OLYMPIA — Cleanup of the former Hardel Mutual Plywood plant site on West Bay Drive has been ruled complete by the state Department of Ecology.
Barring any surprises during a public comment period that runs through July 6, Ecology is prepared to take the waterfront property off the agency’s hazardous waste site list this summer.
“We’re done with the Hardel cleanup,” said Rebecca Lawson, regional manager for Ecology’s toxics cleanup program. “We don’t get to say that often.”
A case in point: Ecology still has eight other hazardous waste sites in various stages of cleanup in lower Budd Inlet.
The redevelopment of the Hardel site, which had been home to logging and lumber-related businesses from 1924 until a catastrophic fire in 1996, remains a question mark.
Hardel is likely to seek a buyer of the property for development at a time when the City of Olympia is mulling changes in its Shoreline Master Program, changes that could increase the amount of shoreline off limits to development at the Hardel site and other undeveloped waterfront properties in the city.
“It’s a matter of timing,” said Ken Anderson, president of Coldwell Banker-Evergreen Olympic Realty. “If a project isn’t permitted quickly, the proposed shoreline regulations could have a chilling effect on the property.”
During site cleanup that began in earnest in 2010, the contractor hired by Hardel removed 23,331 tons of soil tainted with heavy oil, diesel and polycyclic hydrocarbons and treated roughly 1.25 million gallons of groundwater.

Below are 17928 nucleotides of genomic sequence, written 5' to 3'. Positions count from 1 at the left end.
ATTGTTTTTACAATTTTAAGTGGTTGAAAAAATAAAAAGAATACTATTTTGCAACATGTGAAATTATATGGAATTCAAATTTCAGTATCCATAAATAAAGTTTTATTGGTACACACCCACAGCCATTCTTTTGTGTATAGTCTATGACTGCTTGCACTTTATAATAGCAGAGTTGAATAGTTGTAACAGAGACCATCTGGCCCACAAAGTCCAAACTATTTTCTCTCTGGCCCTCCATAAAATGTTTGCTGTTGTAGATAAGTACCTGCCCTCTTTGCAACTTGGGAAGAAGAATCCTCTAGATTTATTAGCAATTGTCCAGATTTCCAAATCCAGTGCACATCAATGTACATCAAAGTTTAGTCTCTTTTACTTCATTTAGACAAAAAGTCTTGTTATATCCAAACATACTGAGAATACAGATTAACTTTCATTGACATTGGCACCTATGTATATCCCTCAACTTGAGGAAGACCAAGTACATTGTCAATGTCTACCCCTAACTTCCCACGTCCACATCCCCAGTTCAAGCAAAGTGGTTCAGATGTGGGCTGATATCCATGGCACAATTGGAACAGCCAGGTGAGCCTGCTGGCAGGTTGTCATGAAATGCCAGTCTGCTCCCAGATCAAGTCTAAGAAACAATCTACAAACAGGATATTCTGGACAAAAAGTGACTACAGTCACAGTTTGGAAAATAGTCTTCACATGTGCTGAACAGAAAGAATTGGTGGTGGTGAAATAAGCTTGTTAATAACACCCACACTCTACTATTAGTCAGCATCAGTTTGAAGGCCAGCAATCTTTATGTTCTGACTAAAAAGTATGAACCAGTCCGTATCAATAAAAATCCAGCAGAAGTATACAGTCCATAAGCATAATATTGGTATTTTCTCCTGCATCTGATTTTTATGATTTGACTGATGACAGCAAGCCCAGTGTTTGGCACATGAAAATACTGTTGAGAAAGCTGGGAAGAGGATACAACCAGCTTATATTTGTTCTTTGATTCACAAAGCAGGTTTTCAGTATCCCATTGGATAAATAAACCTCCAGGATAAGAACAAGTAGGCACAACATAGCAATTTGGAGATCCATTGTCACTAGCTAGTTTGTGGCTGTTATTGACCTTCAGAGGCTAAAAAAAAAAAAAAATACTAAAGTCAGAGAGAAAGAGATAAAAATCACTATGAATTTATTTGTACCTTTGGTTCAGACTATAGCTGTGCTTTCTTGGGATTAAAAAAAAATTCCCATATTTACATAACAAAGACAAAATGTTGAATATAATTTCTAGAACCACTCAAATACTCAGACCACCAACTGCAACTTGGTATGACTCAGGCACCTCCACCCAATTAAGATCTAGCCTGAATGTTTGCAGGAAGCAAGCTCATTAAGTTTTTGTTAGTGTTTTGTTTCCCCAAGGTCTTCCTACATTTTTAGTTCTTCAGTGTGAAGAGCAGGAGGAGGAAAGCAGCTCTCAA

Likely sources of pollution include past wood and fuel-burning on site, oil spills and leaky fuel tanks.
Budd Inlet was one of seven inlets and bays in Puget Sound tagged as high priority cleanup areas when Gov. Chris Gregoire and the state Legislature in 2007 set a goal of protecting and restoring the health of Puget Sound by 2020.
Hazardous waste sites within one-half mile of the shoreline received special attention in an effort to restore habitat and reduce the risk of pollutants traveling from the sites into Puget Sound.
“We’re making progress on all the sites in Budd Inlet, but it always takes longer than you would like,” Lawson said.
Following the cleanup, Hardel monitored groundwater wells on the property for one year and found no contaminants above cleanup levels. That’s what allows Ecology to call the cleanup project complete on 6.7 acres of uplands.
The company is not obligated to do any more study or cleanup on its 11.1 acres of tidelands because Ecology has ruled any pollution discovered there is not associated with Hardel operations, Ecology project manager Guy Barrett email@example.com 360-754-5444